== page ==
4. Be kind to yourself, and don’t blame yourself if your break isn’t perfect
I actually “failed” at relaxing quite a few times, and went back to making art, posting to Instagram or trying to write a blog post (safe to say I failed at the last one). I started stressing about losing the progress I had made with follower count the past few years, and convinced myself I “had to” be productive. I didn’t have to, but I did it, and afterwards I didn’t feel too great, but I just went back to my break without blaming myself or thinking that I had “failed” at taking a break.
5. Don’t go back until you’re ready
This was tricky for me, after two weeks or so I started talking about how I was going to “ease myself into it”. Mum just said “if you feel like you need techniques and tactics to be able to go back, you’re not ready”. And she was right, I tried a few times along the way, but got really bad anxiety every time I tried to make something, so I just said I’d take a break for another week and see how I felt then. I’ve only just started making things again.
Take your time
Going back to what I said about social media, I like to imagine how artists in the early 1900s and earlier could take breaks for years at a time without being any less successful. I don’t 100% know if that’s true (my art history knowledge is failing me!) but I have a hard time believing they felt a need to take pretty pictures of their studio every single day, and they were still great artists.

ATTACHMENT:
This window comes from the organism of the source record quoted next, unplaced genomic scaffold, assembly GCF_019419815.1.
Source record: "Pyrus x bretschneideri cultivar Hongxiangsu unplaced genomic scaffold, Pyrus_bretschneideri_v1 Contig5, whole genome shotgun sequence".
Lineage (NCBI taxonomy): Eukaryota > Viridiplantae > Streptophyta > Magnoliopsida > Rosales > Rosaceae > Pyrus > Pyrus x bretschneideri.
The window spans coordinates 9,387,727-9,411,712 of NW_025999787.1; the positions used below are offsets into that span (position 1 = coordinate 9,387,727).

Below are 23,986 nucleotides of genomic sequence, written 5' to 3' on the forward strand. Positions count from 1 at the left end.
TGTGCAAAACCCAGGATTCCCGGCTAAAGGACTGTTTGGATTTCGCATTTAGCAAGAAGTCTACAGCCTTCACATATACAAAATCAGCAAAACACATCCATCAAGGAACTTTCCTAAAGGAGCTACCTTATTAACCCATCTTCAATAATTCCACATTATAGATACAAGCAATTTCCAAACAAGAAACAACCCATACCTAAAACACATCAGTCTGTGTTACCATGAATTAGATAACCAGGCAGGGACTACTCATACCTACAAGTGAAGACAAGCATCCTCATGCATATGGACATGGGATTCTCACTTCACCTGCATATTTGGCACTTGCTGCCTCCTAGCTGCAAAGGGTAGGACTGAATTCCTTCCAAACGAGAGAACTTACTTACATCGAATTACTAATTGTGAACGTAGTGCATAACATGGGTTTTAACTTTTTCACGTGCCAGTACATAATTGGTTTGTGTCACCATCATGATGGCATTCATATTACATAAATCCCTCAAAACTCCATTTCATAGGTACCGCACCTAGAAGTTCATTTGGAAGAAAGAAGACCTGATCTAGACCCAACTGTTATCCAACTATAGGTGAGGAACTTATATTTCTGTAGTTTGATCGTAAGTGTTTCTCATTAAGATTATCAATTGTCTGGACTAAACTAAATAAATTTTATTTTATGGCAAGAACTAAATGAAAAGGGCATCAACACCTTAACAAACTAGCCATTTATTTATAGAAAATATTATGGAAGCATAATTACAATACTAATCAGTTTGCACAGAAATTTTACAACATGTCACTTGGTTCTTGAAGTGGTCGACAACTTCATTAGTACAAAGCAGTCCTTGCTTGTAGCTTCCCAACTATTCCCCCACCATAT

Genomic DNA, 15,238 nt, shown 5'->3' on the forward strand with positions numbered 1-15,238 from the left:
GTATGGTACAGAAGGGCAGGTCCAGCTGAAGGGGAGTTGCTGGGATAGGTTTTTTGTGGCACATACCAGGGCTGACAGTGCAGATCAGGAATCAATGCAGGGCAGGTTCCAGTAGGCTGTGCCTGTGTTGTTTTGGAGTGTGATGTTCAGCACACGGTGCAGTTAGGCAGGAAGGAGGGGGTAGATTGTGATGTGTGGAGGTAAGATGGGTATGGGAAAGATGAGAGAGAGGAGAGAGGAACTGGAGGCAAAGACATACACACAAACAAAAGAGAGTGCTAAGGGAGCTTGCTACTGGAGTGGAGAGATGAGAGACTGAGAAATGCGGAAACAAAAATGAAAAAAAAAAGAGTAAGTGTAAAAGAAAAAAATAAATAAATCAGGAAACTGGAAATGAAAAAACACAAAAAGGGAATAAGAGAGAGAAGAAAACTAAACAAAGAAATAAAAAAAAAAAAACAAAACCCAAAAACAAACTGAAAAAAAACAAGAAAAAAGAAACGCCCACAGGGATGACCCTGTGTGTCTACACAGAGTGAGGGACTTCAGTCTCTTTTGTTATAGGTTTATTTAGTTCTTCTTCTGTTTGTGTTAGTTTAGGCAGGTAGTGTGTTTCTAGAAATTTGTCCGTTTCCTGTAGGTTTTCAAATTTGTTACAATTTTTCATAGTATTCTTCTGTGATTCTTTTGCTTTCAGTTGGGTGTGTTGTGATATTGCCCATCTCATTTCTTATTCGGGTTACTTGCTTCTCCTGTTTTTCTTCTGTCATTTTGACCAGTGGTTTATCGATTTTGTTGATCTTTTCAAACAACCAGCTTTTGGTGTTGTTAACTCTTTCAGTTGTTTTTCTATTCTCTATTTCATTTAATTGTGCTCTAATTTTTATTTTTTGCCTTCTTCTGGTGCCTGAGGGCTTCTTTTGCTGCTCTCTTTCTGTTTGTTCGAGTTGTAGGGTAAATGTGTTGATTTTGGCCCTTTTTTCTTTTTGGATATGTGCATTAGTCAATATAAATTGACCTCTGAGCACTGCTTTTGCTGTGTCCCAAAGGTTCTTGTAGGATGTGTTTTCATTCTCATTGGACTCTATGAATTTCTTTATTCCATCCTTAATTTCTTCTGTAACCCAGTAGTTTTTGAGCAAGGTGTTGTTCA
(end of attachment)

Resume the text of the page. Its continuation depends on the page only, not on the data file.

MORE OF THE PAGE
I’m not sure if I’m ready to go back to what I was before, maybe I’ll take it easy for a few months (or years!) now. My new uni courses start in less than a month, so I’m going to try to focus on those. Writing this blog post is actually me testing if I’m ready for blogging (because I’m really excited about blogging), so we’ll see what happens.
Anyway, I hope this post was useful for some of you, and that you remember to take breaks!!! They don’t have to be for weeks, it could just be enough to take a break for an hour in the middle of an art session. Just remember to take care of yourselves!
This blog post is part of the Gesso Blogging Challenge. Read more about the new community and the blogging challenge (both for creative bloggers!) here.